Concert review: John Mayer sounds better than ever
August 26, 2013 12:15 PM
John Mayer performs Sunday night at First Niagara Pavilion.
By Scott Mervis Pittsburgh Post-Gazette
"Your Body is a Wonderland," Taylor Swift, freewheeling interviews with Playboy magazine, a throat granuloma ... that all comprised the successful though ultimately troubled Phase I of John Mayer's career.
He's eased into what he's deemed Phase II, standing in a Montana field wrapped in a poncho like Clint Eastwood and rediscovering himself as a jam-rocker, right down to the Grateful Dead cover.
That's the John Mayer who arrived at the First Niagara Pavilion Sunday night for his first show here in three years, and by far his most dazzling musically.
Arriving on a set with a vibrant screen beautifully lit with stars, he led the show with "Wildfire," a sparkling song that grooves like a Paul Simon "Graceland" song with loopy Jerry Garcia-flavored guitar solo.
The country-psych Garcia sound would re-emerge numerous times, on "If I Ever Get Around to Living" and on "Waiting on the Day," a standout from the new album, "Paradise Valley," that felt like one of the Dead's big soaring ballads. It clearly showed up on the funky cover of "Going Down the Road Feelin' Bad" that did the Dead proud and segued beautifully into the majestic blues of "Slow Dancing in a Burning Room," which he briefly interrupted for a fan marriage proposal in one of the first rows.
Although Mr. Mayer is a full-blown guitar hero, he had two other guitarists on stage, including Doug Pettibone doubling on pedal steel, to turn songs like the slow, soulful "I Don't Trust Myself (With Loving You)" and "Queen of California" into ferocious jams.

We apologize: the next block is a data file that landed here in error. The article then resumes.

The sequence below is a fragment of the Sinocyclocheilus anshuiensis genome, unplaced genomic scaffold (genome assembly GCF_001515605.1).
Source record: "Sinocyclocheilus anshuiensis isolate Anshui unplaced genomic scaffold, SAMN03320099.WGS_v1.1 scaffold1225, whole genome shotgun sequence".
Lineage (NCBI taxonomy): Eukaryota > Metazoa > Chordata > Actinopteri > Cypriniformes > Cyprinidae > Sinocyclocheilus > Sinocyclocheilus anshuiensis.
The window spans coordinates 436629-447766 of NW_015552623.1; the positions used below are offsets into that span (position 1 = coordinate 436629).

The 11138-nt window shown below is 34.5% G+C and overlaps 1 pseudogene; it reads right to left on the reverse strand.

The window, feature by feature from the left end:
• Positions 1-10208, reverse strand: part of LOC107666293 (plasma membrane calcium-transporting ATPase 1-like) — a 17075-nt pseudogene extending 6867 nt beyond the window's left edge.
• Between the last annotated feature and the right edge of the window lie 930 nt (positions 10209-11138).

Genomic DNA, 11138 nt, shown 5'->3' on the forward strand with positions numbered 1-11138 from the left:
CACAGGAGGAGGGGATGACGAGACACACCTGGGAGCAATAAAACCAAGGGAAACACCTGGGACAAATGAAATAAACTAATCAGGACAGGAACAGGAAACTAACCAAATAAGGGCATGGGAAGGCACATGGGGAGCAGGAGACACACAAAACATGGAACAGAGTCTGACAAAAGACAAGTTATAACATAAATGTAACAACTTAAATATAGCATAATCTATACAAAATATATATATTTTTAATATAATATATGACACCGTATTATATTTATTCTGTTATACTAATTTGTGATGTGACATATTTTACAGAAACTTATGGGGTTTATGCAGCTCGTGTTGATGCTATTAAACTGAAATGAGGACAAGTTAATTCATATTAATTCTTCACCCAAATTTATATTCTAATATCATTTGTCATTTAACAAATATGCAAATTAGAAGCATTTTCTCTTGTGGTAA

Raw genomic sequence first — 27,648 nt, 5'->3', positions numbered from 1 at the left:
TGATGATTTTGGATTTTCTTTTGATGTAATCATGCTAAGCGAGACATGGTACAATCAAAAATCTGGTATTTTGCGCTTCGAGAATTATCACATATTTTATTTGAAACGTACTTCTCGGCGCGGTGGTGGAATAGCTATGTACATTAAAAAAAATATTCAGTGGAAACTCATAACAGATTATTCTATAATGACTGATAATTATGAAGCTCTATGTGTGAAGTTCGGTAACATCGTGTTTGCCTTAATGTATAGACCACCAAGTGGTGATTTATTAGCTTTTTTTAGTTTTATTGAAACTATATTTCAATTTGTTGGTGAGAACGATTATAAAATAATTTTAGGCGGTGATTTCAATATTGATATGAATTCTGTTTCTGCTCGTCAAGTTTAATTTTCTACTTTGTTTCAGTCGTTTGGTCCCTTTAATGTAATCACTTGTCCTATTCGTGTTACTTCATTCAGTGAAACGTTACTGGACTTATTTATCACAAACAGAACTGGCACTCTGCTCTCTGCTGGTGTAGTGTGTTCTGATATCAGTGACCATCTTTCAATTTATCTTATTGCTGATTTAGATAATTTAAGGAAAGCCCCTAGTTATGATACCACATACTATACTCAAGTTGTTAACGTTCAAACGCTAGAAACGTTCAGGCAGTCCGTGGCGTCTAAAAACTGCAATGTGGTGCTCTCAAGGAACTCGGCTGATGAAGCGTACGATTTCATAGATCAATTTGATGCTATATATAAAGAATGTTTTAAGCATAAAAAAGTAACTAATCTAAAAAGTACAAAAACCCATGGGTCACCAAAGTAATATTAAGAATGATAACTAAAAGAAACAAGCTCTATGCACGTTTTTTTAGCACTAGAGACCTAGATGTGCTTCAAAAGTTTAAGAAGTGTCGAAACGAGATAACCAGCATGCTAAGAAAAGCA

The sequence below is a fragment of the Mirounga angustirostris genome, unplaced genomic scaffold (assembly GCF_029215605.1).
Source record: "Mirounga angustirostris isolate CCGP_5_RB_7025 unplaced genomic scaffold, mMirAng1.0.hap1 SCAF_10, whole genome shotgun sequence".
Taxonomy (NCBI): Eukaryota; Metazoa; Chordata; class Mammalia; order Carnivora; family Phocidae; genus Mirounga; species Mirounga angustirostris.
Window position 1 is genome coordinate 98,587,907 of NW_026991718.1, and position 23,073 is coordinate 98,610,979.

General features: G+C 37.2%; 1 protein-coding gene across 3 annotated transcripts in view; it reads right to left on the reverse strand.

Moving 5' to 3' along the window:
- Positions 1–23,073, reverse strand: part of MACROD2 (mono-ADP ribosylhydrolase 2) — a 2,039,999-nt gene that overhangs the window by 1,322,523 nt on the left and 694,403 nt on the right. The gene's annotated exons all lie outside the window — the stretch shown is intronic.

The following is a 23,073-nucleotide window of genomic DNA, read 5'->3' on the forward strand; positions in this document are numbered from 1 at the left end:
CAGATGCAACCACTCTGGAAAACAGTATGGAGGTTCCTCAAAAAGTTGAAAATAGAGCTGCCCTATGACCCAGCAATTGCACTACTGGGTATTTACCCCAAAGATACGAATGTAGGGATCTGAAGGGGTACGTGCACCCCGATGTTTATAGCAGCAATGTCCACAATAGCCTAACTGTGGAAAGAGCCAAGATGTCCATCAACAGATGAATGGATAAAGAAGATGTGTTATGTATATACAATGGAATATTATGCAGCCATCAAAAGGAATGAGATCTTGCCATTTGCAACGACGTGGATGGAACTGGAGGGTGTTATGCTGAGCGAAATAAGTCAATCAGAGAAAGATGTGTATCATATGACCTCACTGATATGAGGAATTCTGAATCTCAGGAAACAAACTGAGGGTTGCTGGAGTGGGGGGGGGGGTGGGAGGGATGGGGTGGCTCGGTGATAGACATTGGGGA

Mr. Mayer dipped into Dylan's bag with the stunning guitar-harmonica ballad "Born and Raised" and "Dear Marie" (shades of "Buckets of Rain") and paired with his pedal steel player for a gentle take on Tom Petty's "Free Fallin'."
At one point, seeing the crowd grooving along to "Something Like Olivia" and feeling their acceptance for his new vibe, he said, "You guys totally get it."
He talked about "keeping yourself closed off from negative energy" and keeping "a clean Google history." It seems to be working for him as he's sounding better than ever.
It was weird to have Dave Matthews opening for John Mayer. Oh wait, that was Phillip Phillips, another in a stream of "American Idol" products who sounds absurdly like Dave, who must not be very pleased about this development.
Mr. Phillips, who has copied Mr. Matthews from the vocal inflections to the way he moves with his guitar, has more going for him than the previous copies with a pair of anthemic folk-rock singles -- "Gone, Gone, Gone" and "Home" -- that are on the radio almost constantly.
They highlighted his 50-minute opening set that found him jamming with a multi-racial band that boldly has no sax (trumpet instead) and has yet to add a violin player with dreads. On songs like "Man on the Moon" and "Get Up Get Down," they rocked a good deal harder with more complexity than you'd expect from an "Idol" winner. He tossed in all or part of the Red Hot Chili Peppers' "Give it Away," Coolio's "Gangsta's Paradise" and Marvin Gaye's "Let's Get it On," which led into the set-closing "Home."
Dave Matthews would be wise to not take a year off from touring, or Mr. Phillips might go out playing DMB songs.